NZ Marketing

Too Many Cooks?

Every year, in the build up to Christmas, many brands take to the screen in a bid to be a part of consumers’ festivities by sharing some joy. But none draw attention to the screen as much as the magical stories told by John Lewis and Adam & Eve/DDB. The ads transport the audience to another world through a different style of storytelling each year such as the animated ‘The Bear and the Hare’, the heartwarming ‘Monty the Penguin’, the sad ‘Man on the Moon’, and the delightful ‘Buster the Boxer’.

John Lewis and Adam & Eve/DDB have been working together since 2009 and when speaking to Campaign, the agency’s founding partner and chief creative officer Ben Priest describes John Lewis’ director of marketing, Craig Inglis, as being in the kitchen with the agency, worrying, suggesting and endlessly questing for the best ideas. As a result, the pair have fostered a great level of trust and an innate understanding of the brand and its customers.

That ongoing relationship is proving successful for both parties but it’s not a one size fits all in kitchens across adland. Some clients have waved goodbye to the traditional monogamous agency model and prefer to have a number of cooks in the kitchen.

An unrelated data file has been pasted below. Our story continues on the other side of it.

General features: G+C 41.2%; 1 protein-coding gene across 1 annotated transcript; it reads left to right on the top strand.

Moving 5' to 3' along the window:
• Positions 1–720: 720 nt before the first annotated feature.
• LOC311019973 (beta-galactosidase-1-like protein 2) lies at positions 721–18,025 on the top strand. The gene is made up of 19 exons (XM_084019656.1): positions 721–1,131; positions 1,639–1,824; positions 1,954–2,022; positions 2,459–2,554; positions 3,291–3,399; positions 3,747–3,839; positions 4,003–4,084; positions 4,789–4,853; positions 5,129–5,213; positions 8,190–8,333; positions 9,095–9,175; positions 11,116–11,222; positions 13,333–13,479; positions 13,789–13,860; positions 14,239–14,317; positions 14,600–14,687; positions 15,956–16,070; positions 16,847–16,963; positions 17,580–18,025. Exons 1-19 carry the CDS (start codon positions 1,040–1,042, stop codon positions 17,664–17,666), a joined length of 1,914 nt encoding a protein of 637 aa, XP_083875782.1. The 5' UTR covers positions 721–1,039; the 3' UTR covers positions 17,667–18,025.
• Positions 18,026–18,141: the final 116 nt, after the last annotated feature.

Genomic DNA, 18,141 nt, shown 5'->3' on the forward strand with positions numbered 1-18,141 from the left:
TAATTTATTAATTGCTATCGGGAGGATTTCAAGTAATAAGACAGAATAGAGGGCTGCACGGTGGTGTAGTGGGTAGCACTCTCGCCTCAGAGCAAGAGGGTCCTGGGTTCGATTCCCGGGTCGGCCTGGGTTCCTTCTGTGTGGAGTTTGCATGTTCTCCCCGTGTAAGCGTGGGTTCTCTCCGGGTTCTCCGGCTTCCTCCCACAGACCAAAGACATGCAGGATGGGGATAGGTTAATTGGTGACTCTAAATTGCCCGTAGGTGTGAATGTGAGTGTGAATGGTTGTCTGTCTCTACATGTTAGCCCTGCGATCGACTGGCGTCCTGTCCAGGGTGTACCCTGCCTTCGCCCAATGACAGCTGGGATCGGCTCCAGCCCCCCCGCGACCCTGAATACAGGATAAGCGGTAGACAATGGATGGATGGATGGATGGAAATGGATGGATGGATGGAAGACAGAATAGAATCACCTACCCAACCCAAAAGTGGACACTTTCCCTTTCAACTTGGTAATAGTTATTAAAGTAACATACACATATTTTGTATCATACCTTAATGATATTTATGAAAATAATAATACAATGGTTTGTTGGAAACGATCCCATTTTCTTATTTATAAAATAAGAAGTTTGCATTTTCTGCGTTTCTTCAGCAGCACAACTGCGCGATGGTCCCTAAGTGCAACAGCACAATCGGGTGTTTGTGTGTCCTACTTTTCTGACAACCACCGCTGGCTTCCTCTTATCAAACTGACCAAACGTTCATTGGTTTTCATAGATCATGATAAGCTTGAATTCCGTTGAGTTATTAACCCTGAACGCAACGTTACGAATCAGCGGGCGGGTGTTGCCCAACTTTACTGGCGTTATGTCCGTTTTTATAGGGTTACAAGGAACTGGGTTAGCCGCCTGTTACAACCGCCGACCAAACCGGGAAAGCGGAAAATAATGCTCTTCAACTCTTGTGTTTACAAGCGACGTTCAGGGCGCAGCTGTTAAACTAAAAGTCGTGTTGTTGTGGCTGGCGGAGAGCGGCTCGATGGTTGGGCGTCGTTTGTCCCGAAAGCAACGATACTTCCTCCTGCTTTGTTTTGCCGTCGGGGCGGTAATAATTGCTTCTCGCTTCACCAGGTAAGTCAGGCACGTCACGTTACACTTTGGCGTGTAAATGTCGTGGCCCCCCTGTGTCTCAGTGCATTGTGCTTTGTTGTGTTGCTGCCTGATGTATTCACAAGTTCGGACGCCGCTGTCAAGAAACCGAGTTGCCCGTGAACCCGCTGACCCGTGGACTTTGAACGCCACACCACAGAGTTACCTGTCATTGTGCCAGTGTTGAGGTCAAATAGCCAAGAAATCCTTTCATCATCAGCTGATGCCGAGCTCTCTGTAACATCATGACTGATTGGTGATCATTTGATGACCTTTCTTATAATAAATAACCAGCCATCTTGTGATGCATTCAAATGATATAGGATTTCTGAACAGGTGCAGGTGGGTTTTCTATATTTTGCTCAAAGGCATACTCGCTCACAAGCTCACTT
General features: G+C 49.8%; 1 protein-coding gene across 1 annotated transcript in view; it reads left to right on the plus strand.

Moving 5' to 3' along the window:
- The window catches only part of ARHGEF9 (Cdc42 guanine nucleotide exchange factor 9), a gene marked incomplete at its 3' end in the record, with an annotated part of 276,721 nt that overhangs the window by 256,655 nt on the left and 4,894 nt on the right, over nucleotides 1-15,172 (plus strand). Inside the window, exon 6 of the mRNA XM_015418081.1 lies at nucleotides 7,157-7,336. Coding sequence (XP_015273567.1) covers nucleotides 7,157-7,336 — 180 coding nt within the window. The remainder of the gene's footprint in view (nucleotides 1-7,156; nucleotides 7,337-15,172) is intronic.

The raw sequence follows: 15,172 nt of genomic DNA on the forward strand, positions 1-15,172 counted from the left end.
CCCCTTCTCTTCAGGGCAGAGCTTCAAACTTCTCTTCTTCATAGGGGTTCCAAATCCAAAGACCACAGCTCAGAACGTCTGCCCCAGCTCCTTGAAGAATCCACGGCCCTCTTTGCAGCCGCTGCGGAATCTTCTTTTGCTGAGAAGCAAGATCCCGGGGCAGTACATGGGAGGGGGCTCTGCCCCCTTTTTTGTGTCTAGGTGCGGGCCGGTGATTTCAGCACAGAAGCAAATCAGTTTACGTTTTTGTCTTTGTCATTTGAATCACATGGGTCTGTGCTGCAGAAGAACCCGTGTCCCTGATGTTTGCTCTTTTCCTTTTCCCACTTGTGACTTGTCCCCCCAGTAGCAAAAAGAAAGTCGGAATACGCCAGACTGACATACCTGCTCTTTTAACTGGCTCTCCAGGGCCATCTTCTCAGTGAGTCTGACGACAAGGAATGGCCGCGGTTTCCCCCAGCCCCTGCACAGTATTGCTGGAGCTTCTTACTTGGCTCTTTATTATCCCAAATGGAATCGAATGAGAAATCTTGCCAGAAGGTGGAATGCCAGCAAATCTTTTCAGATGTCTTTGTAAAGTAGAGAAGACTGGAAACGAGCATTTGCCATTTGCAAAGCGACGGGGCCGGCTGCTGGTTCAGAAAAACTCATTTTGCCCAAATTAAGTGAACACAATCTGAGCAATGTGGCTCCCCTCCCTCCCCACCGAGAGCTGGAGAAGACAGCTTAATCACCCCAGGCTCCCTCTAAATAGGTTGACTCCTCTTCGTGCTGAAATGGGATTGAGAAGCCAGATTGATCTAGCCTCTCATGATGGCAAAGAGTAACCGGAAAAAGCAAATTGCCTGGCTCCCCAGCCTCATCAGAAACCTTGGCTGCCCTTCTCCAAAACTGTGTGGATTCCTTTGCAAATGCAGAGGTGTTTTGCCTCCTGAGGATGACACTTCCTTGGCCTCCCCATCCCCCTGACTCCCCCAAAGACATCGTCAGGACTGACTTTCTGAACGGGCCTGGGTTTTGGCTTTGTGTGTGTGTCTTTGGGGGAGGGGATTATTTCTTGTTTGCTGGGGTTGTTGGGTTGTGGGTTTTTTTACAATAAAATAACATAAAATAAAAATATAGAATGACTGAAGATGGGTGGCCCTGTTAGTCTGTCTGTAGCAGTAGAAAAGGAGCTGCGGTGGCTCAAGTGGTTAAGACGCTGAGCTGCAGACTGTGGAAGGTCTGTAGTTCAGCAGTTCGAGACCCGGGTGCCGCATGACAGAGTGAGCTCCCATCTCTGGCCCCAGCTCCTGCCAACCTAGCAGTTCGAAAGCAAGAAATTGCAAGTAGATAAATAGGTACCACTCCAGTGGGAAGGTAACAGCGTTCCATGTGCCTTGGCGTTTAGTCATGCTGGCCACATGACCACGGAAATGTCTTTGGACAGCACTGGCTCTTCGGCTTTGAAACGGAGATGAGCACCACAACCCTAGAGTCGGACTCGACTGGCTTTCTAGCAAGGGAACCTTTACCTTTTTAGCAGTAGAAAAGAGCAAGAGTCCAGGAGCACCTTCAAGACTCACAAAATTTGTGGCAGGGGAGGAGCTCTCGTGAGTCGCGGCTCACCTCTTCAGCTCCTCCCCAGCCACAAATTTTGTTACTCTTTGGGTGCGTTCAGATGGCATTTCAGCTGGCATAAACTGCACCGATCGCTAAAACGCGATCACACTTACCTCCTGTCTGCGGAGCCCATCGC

In the past year, BNZ has taken Colenso BBDO off retainer, ASB ended its partnership with Saatchi & Saatchi, Frucor and AMP have partnered with Many Minds on a project basis and most recently Kiwibank took Assignment Group off retainer.

Looking through a broader scope beyond the past year and outside of New Zealand, the move is certainly not a new one and yet when Kiwibank’s news broke on StopPress, the comment section was quick to fill with questions and opinions.

One commenter was so unconvinced they said: “It’s a good idea if you can make it work. But to be honest it’s very clear that 99 percent of the time the fragmented model doesn’t work.”

Time will tell what the

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